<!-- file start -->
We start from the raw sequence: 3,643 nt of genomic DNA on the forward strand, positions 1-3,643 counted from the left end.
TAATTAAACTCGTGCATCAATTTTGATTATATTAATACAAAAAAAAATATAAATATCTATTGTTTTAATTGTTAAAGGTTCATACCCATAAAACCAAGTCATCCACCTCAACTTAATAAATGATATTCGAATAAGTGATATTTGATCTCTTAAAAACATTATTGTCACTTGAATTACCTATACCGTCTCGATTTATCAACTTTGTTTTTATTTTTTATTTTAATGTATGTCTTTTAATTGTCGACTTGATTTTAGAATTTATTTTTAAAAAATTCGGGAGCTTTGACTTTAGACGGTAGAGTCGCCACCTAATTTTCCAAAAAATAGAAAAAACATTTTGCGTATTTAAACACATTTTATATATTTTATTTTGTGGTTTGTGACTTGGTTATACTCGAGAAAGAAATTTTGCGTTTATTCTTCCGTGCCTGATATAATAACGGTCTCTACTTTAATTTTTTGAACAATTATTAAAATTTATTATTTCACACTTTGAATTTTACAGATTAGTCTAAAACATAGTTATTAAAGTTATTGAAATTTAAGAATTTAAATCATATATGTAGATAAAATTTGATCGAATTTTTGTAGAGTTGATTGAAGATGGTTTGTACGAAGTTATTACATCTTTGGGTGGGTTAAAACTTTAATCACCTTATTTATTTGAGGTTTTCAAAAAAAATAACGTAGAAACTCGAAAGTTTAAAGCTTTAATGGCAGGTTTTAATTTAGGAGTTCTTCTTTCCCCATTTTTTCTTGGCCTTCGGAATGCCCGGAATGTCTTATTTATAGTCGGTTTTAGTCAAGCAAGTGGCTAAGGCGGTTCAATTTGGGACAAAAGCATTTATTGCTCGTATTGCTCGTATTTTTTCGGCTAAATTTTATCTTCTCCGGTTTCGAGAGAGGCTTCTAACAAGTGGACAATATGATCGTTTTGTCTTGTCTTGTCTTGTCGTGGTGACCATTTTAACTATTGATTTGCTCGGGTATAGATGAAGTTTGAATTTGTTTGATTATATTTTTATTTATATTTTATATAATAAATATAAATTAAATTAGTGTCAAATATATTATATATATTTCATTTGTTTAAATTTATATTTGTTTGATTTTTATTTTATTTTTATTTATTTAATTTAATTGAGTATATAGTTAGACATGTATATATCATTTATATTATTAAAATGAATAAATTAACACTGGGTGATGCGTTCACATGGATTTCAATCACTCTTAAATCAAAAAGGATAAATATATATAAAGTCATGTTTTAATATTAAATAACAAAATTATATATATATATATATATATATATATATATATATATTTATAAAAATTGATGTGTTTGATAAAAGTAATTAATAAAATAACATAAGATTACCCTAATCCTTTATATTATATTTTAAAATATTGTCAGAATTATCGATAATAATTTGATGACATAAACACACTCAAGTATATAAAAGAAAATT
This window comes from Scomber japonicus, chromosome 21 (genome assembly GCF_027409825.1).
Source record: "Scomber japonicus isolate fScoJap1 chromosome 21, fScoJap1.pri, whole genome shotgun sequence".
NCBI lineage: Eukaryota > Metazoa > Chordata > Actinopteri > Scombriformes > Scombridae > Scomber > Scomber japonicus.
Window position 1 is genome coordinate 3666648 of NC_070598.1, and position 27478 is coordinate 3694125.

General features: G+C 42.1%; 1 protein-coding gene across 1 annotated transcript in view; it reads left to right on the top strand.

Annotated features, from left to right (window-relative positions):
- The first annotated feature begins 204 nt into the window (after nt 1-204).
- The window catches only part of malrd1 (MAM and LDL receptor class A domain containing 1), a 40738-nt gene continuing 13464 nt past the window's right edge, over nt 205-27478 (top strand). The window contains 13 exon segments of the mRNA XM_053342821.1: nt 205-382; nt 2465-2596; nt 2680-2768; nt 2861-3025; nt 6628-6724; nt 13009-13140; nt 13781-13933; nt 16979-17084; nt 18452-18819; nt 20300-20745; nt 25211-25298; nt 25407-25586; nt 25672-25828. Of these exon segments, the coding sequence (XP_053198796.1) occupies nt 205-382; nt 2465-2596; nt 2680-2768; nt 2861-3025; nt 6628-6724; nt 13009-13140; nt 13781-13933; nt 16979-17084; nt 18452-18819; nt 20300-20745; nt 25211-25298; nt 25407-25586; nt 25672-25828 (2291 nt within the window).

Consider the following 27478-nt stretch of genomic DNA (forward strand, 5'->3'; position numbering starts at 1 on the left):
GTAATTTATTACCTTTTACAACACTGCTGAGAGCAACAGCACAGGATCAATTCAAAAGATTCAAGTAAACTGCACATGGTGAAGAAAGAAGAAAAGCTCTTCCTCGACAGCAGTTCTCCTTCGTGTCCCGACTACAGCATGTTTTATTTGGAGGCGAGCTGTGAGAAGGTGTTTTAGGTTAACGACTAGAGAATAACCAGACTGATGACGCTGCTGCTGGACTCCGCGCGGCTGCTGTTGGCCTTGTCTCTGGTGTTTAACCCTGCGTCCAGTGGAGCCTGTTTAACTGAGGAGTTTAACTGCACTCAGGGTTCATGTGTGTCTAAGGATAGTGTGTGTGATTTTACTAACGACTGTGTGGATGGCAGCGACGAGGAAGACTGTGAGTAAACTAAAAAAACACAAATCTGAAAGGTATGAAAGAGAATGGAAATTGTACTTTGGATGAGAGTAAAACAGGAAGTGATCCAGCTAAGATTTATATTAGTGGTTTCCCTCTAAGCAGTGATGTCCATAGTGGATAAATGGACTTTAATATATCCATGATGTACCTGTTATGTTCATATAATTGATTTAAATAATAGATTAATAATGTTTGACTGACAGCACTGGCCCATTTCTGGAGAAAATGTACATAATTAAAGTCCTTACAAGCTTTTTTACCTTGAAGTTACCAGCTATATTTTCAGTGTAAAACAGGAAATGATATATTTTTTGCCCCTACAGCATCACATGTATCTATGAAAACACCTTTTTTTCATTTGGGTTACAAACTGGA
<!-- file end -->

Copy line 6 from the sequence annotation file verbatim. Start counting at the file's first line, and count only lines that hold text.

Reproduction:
Window position 1 is genome coordinate 3666648 of NC_070598.1, and position 27478 is coordinate 3694125.